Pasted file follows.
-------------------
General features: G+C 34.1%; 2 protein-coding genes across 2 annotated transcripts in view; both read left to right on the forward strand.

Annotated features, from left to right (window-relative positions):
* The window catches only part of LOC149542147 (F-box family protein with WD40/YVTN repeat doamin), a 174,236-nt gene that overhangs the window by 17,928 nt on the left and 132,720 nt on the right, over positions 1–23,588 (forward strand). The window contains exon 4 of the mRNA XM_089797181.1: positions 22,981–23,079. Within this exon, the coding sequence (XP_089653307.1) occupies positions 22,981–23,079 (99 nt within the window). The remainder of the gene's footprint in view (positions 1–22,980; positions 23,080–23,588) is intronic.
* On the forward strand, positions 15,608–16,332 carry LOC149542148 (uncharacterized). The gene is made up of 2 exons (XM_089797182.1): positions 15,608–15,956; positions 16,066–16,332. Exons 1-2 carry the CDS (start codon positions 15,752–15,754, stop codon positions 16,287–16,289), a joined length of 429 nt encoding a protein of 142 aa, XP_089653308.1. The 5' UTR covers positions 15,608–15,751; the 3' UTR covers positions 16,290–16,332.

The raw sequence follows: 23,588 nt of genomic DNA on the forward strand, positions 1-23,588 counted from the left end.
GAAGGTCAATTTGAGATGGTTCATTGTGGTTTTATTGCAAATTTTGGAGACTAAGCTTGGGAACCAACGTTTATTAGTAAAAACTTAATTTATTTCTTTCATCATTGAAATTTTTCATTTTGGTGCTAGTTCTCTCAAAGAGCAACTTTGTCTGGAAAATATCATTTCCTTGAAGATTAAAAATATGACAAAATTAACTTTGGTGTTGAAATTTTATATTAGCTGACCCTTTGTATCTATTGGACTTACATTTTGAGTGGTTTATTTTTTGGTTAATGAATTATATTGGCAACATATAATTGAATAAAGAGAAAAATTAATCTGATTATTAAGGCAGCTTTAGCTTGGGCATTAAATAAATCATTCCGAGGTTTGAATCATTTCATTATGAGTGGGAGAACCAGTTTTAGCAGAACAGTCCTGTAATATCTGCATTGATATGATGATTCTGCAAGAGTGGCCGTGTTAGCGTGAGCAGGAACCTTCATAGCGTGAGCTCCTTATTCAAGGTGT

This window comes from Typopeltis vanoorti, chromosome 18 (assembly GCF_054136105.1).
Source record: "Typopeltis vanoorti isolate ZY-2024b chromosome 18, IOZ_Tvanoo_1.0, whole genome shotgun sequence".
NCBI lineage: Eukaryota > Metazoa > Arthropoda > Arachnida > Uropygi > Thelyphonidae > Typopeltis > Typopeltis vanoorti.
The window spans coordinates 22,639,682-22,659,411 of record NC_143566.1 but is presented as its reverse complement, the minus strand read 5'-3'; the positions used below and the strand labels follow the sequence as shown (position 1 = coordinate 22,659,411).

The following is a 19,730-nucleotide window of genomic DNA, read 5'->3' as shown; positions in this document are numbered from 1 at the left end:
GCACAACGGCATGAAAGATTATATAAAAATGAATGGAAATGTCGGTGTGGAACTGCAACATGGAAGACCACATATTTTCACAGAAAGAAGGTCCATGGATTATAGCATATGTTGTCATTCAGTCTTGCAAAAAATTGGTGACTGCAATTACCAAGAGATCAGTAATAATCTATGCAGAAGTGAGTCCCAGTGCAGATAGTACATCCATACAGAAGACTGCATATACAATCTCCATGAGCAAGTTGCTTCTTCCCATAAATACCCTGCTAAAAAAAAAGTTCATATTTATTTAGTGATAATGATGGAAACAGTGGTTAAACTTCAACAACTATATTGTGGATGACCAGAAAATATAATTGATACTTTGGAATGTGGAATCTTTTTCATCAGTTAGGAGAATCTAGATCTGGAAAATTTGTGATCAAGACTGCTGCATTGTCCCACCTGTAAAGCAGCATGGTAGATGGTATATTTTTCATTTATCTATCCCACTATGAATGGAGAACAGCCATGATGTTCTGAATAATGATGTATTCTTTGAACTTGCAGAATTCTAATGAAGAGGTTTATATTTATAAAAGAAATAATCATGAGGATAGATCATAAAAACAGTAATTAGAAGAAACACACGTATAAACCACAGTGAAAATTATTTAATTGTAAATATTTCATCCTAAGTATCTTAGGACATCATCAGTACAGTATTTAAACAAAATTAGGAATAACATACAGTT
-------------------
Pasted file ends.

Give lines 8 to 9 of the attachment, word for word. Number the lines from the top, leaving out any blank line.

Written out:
Source record: "Typopeltis vanoorti isolate ZY-2024b chromosome 18, IOZ_Tvanoo_1.0, whole genome shotgun sequence".
NCBI lineage: Eukaryota > Metazoa > Arthropoda > Arachnida > Uropygi > Thelyphonidae > Typopeltis > Typopeltis vanoorti.